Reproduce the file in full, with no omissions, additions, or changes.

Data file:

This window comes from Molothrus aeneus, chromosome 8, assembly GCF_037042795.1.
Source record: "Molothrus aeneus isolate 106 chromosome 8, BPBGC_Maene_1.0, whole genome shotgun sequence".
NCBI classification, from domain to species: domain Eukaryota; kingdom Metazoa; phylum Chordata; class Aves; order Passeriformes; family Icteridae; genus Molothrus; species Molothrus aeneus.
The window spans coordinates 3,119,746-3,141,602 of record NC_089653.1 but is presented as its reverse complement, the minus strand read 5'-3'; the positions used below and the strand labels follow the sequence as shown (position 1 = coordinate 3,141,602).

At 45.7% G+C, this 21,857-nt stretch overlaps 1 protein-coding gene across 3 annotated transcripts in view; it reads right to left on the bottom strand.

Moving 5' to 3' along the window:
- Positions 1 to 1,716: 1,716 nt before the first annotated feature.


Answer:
This window comes from Molothrus aeneus, chromosome 8, assembly GCF_037042795.1.
Source record: "Molothrus aeneus isolate 106 chromosome 8, BPBGC_Maene_1.0, whole genome shotgun sequence".
NCBI classification, from domain to species: domain Eukaryota; kingdom Metazoa; phylum Chordata; class Aves; order Passeriformes; family Icteridae; genus Molothrus; species Molothrus aeneus.
The window spans coordinates 3,119,746-3,141,602 of record NC_089653.1 but is presented as its reverse complement, the minus strand read 5'-3'; the positions used below and the strand labels follow the sequence as shown (position 1 = coordinate 3,141,602).

At 45.7% G+C, this 21,857-nt stretch overlaps 1 protein-coding gene across 3 annotated transcripts in view; it reads right to left on the bottom strand.

Moving 5' to 3' along the window:
- Positions 1 to 1,716: 1,716 nt before the first annotated feature.